The Nordic Cancer Union provides funding for projects of high standard within the field of cancer amounting to 250.000 euros annually.

These projects  aim at ameliorating relevant cancer problems in the member countries. The projects funded by the NCU meet strict requirements, with priority given to projects and initiatives that reflect the current general strategy of the NCU and have added Nordic value.



Call for applications on Strategic projects concerning research projects on Covid-19 and cancer in the Nordic region 

The Nordic Cancer Union (NCU) consisting of the national cancer societies in the Nordic countries, invites research institutions to submit research proposals on Covid-19 and cancer. 



The situation with Covid-19 has dramatically challenged the health care system worldwide. For cancer patients, the situation has been especially worrying . Besides worrying about their disease, many have experienced changes in the treatment and healthcare service to handle Covid-19 pandemic. Many cancer patients are also worried about being exposed to the virus since cancer treatment can lower the immune system’s ability to fight the virus infection. 


Even if there are findings suggesting, that cancer patients are more likely to be both infected by the virus and also have a higher risk of complication if they get sick, cancer and Covid-19 are still a topic, where we need more knowledge both at the global and Nordic level. 


One challenge regarding research on Covid-19 and cancer is that even if this is a pandemic, the number of cancer patients included in studies on Covid-19 are often so small, that it is challenging to present valid conclusions. It is especially a problem in smaller countries like the Nordic countries. However, studies conducted in the Nordic region with a total population of approx. 27 million, will produce meaningful and significant results. 


The Nordic countries also have an advantage of keeping excellent and reliable population-based registries and cancer registries that can be leveraged to research on this pandemic and cancer, which would have been difficult to achieve in other countries.n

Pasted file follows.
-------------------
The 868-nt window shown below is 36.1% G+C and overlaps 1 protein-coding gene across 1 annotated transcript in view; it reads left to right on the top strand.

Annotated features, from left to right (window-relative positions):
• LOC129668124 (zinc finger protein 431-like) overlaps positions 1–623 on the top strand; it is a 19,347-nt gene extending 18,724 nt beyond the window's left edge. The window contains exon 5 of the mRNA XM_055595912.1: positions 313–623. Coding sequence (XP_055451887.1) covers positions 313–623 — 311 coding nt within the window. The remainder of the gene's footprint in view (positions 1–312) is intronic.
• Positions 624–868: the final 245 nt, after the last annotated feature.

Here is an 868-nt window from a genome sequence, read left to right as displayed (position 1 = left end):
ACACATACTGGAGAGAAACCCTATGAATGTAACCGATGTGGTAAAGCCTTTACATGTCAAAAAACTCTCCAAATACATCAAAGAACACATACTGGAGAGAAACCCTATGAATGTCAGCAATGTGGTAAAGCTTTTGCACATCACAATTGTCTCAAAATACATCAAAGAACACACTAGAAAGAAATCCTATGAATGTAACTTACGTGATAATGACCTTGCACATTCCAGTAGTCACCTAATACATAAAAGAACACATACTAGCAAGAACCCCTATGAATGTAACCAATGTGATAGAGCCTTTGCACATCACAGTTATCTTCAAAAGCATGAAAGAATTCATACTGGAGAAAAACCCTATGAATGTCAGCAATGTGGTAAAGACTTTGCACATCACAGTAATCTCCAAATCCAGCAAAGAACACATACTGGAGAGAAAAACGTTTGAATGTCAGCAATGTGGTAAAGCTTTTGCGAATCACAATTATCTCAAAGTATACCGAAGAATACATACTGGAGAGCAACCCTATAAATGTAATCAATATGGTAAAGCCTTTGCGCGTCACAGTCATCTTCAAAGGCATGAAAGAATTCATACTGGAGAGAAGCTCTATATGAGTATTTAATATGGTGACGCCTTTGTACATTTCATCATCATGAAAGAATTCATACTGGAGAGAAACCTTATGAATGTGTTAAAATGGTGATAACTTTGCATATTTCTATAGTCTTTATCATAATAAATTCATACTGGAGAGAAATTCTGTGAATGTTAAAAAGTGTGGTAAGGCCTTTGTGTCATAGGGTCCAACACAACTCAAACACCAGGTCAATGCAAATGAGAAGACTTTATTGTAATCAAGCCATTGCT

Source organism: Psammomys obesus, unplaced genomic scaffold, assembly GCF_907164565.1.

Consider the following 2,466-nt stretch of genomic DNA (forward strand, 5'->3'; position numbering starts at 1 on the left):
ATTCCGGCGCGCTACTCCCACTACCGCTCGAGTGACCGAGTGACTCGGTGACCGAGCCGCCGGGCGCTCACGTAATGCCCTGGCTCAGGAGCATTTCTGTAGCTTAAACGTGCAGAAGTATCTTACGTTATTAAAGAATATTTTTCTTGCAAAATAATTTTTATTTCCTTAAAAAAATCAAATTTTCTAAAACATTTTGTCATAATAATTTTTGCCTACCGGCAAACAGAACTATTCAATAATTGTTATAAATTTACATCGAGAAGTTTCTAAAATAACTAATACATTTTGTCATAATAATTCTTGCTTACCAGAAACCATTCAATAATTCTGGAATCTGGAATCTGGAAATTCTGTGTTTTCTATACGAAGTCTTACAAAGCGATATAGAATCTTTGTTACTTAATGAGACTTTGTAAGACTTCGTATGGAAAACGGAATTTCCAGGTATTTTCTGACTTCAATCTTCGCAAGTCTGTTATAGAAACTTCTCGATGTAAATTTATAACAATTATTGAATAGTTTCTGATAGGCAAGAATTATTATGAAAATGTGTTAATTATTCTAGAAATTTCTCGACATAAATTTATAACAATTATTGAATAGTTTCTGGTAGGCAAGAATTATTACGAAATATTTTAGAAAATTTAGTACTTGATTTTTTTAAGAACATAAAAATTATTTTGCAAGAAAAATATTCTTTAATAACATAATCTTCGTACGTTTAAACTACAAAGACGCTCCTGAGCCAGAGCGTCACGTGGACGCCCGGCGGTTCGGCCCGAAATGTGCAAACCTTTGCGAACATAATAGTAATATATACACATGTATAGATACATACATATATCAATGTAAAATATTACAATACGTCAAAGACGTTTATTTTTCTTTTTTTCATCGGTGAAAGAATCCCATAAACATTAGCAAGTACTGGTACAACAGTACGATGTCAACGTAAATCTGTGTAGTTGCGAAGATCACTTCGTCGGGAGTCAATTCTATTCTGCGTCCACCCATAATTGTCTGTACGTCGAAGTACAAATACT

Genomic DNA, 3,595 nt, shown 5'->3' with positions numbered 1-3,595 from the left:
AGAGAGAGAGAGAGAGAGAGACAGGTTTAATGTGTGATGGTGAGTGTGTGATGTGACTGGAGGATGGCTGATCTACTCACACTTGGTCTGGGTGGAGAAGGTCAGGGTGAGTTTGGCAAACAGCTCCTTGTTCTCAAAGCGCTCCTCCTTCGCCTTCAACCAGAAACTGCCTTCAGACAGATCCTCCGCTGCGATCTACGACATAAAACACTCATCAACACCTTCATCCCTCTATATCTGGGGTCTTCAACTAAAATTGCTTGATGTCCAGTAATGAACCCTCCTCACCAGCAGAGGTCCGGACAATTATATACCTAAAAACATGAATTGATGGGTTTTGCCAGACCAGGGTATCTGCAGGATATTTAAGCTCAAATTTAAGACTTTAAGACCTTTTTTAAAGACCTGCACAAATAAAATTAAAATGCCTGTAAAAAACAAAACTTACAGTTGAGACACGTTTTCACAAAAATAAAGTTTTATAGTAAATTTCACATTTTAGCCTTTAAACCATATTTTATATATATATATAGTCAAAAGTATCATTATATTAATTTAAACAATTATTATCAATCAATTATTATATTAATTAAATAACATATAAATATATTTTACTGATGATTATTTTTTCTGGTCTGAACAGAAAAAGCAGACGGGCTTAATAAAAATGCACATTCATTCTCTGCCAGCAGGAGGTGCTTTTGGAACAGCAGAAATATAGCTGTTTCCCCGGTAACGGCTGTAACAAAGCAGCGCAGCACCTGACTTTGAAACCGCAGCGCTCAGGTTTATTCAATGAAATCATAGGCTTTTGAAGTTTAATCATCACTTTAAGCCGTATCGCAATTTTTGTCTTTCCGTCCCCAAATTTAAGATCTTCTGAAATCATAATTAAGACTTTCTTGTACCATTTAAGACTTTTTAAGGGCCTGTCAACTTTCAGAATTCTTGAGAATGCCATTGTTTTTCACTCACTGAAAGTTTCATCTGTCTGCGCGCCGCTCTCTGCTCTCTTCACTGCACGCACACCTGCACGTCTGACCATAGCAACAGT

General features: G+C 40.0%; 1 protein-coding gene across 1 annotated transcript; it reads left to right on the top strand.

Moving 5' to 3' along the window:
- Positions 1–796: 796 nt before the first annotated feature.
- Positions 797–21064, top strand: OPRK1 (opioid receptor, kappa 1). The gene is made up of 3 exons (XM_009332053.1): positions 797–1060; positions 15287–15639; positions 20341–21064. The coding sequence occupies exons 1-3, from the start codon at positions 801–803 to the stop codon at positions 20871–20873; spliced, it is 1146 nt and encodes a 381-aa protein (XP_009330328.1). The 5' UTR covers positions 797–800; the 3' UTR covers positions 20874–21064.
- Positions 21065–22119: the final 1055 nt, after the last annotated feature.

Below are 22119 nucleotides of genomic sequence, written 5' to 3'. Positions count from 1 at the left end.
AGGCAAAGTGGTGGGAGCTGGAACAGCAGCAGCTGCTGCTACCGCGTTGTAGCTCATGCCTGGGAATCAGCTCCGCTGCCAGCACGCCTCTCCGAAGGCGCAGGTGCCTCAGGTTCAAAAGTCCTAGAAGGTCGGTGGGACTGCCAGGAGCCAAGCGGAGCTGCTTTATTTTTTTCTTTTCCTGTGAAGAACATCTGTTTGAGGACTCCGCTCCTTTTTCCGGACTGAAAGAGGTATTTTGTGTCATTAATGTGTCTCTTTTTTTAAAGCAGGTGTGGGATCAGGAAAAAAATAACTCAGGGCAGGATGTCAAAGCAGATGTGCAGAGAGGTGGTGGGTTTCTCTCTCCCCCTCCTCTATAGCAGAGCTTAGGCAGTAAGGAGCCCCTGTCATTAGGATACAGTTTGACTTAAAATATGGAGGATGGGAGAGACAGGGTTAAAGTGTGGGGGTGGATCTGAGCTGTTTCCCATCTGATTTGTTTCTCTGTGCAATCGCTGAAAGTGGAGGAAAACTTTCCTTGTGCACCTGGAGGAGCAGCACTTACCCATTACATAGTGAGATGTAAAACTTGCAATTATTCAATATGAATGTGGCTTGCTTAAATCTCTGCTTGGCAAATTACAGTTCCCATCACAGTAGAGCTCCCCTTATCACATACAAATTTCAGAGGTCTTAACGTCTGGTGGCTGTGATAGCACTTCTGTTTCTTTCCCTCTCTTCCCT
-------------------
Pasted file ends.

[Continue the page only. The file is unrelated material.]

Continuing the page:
Call for research proposals 

NCU consisting of the national cancer societies in the Nordic countries would like to invite research institution to submit research proposals on Covid-19 and cancer. We are looking for projects that address the following questions (not a complete list):


  • Incidence of Covid-19 among patients with cancer
  • Mortality in cancer patients with Covid-19
  • Severity and complication of Covid-19 in cancer patients
  • Consequences of the Covid-19 pandemic on cancer care in general (e.g. cancer detection, diagnostics, treatment, rehabilitation and palliative cancer care)


Research proposals must include data from all Nordic countries, and there should be documented research collaboration between all participating countries. 


The NCU scientific committee will review all project application, and the NCU board will make the final decision for funding.  


Application content 

A project description of no more than five pages with work plan, schedule and information on collaboration partners.


  • The benefit of Nordic collaboration should be specified in the project description
  • Budget information including information on other funds 
  • Brief CV of the applicants, as well as information on the position, addresses, phone numbers, and email for at least for the principal applicant 

Project criteria 

  • Timeframe: 2 years 
  • Budget: Maximum 200.000 euro 


Application deadline 

Application deadline: 1. September 2020  



The NCU scientific committee will review all project application, and the final decision for funding will be made by the NCU board 10. December 2020.


Terms and conditions 

Please read the Guidelines for NCU Research Grant Application and Allocation before starting the application process  


How to apply and form 

The application must be written in English using the Danish Cancer Society’s electronic application and reporting system at - choose ‘NCU - Strategic projects’.  


The NCU funding shall only be used for the purpose stated in the application and as specified. If this requirement is not fulfilled, repayment can be requested. 


Any change that deviates from the application or proposal must be approved by the NCU administration.  


The project managers are obligated to mention the NCU's contribution to the project in all external communication related to the project.